To legions of illicit gourmets, it is the ultimate guilty pleasure: a delicacy
so tempting and yet so barbarous it is traditionally consumed with one's head
cloaked in a napkin. But to France's animal rights activists, the traditional
practice of eating ortolan, an endangered songbird, is cruel and anachronistic.
Now, enraged by the failure – or refusal – of successive governments to
crack down on poachers, campaigners are taking matters into their own hands.
In a co-ordinated protest, members of the League for the Protection of Birds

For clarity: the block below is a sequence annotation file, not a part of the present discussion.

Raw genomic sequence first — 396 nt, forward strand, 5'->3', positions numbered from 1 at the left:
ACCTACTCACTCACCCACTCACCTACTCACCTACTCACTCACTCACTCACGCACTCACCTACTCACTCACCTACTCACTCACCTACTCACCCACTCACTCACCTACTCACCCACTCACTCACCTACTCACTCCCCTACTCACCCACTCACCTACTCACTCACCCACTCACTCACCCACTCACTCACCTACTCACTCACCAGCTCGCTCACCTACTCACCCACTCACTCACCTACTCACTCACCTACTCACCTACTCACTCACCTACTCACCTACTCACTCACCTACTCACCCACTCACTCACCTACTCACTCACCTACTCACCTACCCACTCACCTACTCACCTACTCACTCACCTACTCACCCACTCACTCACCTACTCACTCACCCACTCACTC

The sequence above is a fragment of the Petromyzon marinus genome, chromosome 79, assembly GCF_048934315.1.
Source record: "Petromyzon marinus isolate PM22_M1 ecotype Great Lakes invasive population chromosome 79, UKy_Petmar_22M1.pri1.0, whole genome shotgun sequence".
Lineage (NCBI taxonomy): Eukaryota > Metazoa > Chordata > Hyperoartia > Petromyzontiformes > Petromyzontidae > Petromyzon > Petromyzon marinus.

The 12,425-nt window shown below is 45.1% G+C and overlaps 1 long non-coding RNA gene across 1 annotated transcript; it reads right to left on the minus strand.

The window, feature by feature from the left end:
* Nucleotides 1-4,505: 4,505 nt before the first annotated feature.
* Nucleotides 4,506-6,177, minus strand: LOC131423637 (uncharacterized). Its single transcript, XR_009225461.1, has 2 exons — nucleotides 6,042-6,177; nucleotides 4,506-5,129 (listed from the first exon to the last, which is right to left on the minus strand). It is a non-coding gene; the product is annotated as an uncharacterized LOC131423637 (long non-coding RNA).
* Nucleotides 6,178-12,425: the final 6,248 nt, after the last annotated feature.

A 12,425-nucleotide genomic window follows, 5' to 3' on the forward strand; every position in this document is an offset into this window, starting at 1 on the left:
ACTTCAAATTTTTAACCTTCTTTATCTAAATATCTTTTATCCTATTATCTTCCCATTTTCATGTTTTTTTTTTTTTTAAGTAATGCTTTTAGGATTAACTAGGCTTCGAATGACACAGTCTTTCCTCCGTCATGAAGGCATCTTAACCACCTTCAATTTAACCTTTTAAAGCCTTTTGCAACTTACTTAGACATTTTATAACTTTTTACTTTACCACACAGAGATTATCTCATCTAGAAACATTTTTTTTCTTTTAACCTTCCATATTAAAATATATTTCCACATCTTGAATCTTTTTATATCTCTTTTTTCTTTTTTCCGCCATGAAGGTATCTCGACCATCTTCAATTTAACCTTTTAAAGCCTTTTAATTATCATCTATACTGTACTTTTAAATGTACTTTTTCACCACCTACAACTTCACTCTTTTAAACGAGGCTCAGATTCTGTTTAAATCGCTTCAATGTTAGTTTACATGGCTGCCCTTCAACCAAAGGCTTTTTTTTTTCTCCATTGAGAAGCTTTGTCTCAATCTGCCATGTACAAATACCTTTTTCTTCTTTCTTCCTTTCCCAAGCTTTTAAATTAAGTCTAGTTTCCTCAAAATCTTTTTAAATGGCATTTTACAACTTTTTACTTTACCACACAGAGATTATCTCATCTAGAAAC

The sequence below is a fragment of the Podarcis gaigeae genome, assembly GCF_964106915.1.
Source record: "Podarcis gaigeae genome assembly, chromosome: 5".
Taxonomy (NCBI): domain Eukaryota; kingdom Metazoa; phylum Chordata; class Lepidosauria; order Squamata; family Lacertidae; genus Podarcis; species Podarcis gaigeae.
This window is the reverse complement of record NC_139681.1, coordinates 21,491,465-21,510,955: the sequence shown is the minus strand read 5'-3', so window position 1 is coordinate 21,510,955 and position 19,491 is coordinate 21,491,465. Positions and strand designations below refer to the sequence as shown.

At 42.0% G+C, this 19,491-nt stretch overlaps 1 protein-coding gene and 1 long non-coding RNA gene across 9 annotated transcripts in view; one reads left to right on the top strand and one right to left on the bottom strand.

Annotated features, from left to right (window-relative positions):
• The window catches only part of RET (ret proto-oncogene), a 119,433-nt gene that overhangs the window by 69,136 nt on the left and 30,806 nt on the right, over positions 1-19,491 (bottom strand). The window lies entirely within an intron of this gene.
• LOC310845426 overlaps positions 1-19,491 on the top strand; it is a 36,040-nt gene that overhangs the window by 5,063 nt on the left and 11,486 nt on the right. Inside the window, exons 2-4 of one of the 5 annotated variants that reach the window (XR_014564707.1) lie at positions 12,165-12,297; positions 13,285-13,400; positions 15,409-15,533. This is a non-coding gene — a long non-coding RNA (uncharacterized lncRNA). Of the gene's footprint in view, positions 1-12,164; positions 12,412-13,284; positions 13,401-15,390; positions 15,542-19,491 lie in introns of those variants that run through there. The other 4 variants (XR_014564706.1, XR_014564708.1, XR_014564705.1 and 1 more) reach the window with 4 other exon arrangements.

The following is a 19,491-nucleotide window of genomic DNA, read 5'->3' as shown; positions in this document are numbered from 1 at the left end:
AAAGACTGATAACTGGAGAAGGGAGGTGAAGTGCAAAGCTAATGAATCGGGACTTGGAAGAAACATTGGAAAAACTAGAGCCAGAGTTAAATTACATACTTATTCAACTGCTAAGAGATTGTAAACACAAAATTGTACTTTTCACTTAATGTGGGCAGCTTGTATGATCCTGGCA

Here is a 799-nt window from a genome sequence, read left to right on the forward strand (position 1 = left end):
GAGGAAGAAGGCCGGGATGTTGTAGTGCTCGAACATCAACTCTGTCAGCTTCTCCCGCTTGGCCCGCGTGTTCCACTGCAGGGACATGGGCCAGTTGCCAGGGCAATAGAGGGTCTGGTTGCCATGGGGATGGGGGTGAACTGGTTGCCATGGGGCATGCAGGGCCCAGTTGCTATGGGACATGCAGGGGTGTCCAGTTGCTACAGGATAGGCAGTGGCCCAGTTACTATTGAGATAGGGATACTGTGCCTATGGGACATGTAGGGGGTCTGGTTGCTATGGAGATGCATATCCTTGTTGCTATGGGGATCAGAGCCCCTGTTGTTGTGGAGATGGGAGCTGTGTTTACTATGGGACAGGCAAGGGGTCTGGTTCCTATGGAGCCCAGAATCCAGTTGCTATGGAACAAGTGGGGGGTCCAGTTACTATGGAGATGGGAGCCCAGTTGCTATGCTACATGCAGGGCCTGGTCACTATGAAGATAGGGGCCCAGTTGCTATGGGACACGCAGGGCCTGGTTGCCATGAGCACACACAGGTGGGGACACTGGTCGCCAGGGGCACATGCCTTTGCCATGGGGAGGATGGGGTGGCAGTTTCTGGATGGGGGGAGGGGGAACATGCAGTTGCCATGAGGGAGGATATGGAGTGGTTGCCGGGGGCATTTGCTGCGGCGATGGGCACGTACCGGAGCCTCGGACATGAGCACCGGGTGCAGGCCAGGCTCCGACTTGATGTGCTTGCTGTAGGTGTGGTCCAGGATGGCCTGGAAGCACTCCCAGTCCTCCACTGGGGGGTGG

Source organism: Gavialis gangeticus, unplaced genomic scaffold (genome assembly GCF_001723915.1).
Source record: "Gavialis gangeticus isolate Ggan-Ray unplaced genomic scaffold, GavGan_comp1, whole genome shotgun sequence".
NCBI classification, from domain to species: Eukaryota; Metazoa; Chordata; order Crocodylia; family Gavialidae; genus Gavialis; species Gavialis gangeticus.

(LPO) destroyed hundreds of traps and set free the birds inside. The time had
come, they said, to prioritise biodiversity over gastronomy.
years now, not only has the state turned a blind eye [to the poachers] but it
has been complicit," said Allain Bougrain-Dubourg, president of the LPO. "It is
time to make the state face up to its responsibilities."
The hunting and
selling of ortolans, which have suffered a Europe-wide decline of 40-50% in the
last 40 years, has been illegal in France since 1999.